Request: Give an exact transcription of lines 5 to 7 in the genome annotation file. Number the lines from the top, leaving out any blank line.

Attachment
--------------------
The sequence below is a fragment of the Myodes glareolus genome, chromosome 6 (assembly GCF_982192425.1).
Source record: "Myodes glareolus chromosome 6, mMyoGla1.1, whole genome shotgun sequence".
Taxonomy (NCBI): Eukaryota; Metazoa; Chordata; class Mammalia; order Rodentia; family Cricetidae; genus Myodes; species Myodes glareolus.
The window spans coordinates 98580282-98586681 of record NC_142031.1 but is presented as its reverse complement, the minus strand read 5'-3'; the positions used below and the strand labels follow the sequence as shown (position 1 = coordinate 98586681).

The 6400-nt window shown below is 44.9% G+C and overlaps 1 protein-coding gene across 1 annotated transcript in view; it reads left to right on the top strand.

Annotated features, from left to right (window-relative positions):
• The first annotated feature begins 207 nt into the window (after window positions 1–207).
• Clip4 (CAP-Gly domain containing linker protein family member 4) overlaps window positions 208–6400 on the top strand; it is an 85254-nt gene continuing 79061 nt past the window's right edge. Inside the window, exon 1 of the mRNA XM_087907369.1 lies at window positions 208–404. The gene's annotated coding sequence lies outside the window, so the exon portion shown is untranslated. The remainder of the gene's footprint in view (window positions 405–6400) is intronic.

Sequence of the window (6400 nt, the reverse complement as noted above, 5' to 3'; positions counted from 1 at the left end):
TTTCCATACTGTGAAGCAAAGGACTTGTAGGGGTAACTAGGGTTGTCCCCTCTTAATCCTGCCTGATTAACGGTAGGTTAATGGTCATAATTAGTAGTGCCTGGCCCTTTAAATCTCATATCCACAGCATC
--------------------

The 6400-nt window shown below is 44.9% G+C and overlaps 1 protein-coding gene across 1 annotated transcript in view; it reads left to right on the top strand.

Annotated features, from left to right (window-relative positions):
• The first annotated feature begins 207 nt into the window (after window positions 1–207).